Format reviewed: Arcade
Submitted by: Ian Marks
Everyone loves the arcade game Star Wars… in fact if you don’t love it then you must be a mental, because it is a wonderful game. Everything about it is correct, and it still plays superbly today. It is a work of genius. However Star Wars has a younger brother that not as many people have played, that isn’t quite as good… The Empire Strikes Back. Considering that Empire is the best film in the series (I’m not arguing about that, it just is) it’s sort of a shame that the game isn’t the best one too. Before we get too depressed though here is the good news. It’s still a great game, just not as good as the original.
In Empire Strikes Back you get to fly the Millennium Falcon, surely every fanboys wet dream. You did this whilst avoiding footballs, sorry asteroids, that were flying towards you. It was all done in the same beautiful vector graphics that made Star Wars such a joy, and it played very smoothly too. This was complemented by great voice acting as ever, particularly Vader talking over the top of the graphic of the Star Destroyer.
The most memorable level was the snow speeder one, with you playing Luke, taking down AT-AT’s with your tow cable. The AT-AT’s were very well animated and if you managed to take one down it was a real moment to be proud. Personally I always found this level a bit hard, but that’s not a criticism, as I was a crap gamer back in the day – and still am. There was also a sub-plot that involved collecting letters that spelt JEDI… for me this was a low point of the game, as it spoilt the atmosphere. Nowhere in the films (not even the crapped out digital re-do’s have I seen giant letter J’s spinning through space).
The main problem was that there were only two levels, and none of them were as iconic as the trench level from the first game. Whilst a good game it is fair to say that the Force was not as strong with this one.
Format reviewed: ZX Spectrum
Developer: Vektor Grafix
Submitted by: elaine spaldini
Vector games have all but disappeared from the video games market today, although some games can still be found, like that new Jeff Minter thing. But back in the '80's, vector graphics were quite big. They were an easy way to make basic 3D models, and were most often used in shooters. On the Speccy, not many were that good. What a surprise this game was, a good movie licence, and from Domark aswell. It was a very basic concept: shoot stuff, but that's the same with all shooters! However, it was executed very well, with the wireframes of AT-ATs and TIE fighters providing hours of fun. If you find a better vector shooter on the Speccy, I will play and review Cops and Robbers on C64!!!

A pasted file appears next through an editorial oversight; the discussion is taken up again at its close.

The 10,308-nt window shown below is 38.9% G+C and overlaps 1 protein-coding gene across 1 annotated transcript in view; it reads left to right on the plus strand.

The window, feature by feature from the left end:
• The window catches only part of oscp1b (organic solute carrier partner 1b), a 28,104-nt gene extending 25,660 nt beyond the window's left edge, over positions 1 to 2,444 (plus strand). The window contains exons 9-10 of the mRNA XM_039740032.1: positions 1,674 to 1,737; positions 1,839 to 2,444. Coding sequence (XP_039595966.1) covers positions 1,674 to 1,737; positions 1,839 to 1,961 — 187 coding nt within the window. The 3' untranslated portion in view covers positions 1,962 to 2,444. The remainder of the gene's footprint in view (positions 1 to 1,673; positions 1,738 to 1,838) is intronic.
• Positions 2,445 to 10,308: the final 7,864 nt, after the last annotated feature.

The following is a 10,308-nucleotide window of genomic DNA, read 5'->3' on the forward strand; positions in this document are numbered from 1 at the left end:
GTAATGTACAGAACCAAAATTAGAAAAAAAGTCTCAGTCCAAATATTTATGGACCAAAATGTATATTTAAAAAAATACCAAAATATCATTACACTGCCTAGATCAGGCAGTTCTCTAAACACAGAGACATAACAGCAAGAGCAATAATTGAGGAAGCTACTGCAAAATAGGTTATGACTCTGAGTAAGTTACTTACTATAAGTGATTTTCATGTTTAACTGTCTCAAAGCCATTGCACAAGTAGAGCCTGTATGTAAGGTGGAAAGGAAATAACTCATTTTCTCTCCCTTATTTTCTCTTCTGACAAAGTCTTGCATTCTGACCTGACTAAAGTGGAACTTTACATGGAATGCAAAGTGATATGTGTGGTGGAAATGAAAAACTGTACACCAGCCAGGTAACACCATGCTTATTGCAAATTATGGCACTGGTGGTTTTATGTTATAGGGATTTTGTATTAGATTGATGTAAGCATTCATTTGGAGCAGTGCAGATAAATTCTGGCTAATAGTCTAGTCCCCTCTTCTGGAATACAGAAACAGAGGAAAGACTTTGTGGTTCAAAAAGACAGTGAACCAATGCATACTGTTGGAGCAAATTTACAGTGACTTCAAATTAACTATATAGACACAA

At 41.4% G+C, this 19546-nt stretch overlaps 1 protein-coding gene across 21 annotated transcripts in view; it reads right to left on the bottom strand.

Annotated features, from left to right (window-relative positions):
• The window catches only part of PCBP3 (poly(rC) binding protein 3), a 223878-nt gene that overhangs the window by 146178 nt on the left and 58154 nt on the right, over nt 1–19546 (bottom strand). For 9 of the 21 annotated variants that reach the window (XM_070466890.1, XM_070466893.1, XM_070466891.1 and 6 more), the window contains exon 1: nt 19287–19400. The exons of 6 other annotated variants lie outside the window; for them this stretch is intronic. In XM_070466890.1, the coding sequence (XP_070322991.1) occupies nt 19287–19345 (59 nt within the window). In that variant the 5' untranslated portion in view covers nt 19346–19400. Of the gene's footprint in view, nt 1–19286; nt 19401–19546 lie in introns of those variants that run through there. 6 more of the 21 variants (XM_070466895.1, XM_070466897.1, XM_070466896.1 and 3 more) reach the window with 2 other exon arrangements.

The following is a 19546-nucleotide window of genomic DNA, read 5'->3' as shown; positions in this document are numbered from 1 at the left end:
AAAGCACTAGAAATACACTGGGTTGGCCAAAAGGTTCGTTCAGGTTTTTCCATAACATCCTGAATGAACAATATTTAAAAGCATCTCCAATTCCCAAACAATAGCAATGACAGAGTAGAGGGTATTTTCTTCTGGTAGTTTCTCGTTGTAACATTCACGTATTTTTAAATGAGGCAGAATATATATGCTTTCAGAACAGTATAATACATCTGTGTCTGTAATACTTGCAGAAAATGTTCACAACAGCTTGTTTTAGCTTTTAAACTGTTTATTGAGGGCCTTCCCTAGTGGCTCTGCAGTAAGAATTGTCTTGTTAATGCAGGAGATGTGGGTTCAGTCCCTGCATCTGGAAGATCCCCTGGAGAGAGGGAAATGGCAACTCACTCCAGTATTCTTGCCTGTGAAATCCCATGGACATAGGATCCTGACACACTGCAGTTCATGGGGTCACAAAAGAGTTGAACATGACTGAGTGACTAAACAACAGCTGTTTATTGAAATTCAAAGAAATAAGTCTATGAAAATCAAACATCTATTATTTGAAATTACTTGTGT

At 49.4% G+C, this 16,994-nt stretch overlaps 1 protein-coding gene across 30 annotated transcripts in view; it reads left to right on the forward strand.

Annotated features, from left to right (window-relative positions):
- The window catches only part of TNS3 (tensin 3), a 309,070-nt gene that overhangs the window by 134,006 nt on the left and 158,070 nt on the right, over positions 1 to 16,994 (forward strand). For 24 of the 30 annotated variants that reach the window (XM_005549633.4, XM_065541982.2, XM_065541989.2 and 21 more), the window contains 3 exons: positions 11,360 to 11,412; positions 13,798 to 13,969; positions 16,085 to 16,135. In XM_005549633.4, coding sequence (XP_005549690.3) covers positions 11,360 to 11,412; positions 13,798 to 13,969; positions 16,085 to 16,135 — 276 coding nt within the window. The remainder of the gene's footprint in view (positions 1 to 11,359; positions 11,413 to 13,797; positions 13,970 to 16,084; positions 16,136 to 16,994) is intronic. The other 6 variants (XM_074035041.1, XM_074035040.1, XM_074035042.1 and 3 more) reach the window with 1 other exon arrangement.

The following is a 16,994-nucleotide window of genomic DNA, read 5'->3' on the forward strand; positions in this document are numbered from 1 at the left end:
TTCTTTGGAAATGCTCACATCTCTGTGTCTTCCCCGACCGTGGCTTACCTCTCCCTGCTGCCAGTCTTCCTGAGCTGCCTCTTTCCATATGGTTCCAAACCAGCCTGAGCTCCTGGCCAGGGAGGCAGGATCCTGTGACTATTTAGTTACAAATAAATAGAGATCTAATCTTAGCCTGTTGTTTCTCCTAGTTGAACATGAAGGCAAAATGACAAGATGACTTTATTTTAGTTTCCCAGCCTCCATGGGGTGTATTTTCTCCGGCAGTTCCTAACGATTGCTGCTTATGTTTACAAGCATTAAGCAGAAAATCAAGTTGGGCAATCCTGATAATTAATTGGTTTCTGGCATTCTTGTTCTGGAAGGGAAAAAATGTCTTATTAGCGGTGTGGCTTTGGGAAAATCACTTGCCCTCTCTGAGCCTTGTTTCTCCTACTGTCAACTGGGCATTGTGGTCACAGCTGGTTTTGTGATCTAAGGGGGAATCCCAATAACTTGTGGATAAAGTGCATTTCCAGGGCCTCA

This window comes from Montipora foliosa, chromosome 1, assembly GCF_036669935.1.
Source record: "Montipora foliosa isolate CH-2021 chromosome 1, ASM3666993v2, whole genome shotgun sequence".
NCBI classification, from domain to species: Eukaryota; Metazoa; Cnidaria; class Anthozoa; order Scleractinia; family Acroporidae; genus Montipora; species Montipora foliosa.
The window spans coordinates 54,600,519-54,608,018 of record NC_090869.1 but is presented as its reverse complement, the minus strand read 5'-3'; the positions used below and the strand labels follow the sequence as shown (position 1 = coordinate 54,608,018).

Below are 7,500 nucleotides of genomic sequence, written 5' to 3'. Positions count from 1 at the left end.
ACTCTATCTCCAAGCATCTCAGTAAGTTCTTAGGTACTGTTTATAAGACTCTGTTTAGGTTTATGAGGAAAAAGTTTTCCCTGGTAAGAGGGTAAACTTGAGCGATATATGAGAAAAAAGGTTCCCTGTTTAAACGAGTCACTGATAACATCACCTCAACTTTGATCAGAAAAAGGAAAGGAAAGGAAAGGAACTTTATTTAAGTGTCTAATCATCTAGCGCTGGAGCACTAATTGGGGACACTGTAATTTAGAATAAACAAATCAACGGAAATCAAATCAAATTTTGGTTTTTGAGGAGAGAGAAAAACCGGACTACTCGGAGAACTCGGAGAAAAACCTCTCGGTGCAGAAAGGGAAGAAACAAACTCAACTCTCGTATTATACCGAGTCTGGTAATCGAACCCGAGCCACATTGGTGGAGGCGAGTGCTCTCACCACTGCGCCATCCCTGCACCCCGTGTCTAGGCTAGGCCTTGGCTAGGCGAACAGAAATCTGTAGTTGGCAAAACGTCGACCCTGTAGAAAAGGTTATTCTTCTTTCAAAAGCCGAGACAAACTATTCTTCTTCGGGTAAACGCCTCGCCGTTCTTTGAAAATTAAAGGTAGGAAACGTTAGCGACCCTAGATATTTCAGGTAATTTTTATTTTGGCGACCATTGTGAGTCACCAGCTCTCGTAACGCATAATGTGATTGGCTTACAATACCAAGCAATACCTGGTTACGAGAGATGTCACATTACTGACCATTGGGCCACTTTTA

P.S. If I am unable to play it, I will do the review anyway!
Format reviewed: Atari 2600
Publisher: Parker Brothers
Developer: Parker Brothers
Submitted by: Darran Jones
Significant not only as the first ever Star Wars themed videogame, but also the first ever movie licence tie-(fighter)-in, this Parker Brothers superb 1982 title was certainly more of a critical success than a commercial one. Still, the small re-enactment of the Imperial invasion of Hoth quickly garnered a strong following of Defender migrants looking for a more dynamic strain of the increasingly popular shmup to play on their beloved Atari 2600s.
Taking to the cockpit of Luke’s Snowspeeder, it’s the player’s job to circle the ice deserts outside the Rebel base and attempt to repel the ominous, lumbering AT-ATs that are attempting to reach the power generator and thwart the pitiful band of rebels before the Ewoks get to jump in and take down the galactic Empire with sticks and stones.
Not an easy game, it takes no less than 48 hits to bring down a single AT-AT, while the feeble Snowspeeder can sustain just two direct shots from the four-legged Imperial juggernauts. Landing the fragile craft for a brief period gives the stalwart pilot and his gunner the opportunity to enact a few on-the-spot repairs. Keeping a keen eye out for the behemoth’s weak spot at the creaking neck-hinge can present the opportunity to bring them to their knees a little more efficiently (this red spot may be supposed to represent the bomb hatch, I can’t be sure).
Avoiding damage for an indeterminate amount of time (suffice to say it’s too long to easily achieve) sparks off the invigorating movie theme tune, determining the “Force is with you” and rendering the redoubtable snow craft invincible for a few wonderful moments.
Amazingly, it would seem the Atari 2600’s Lego-tastic graphics were made for generating Star Wars machinery, as a few simple pink boxes create a perfectly serviceable rendition of a Snowspeeder, while the AT-ATs remained as unmistakable as ever. Good on an emulator, and superb after an invigorating eBay bidding war, the first ever Star Wars game set the bar particularly high for the onslaught of officially licensed mundanery that followed.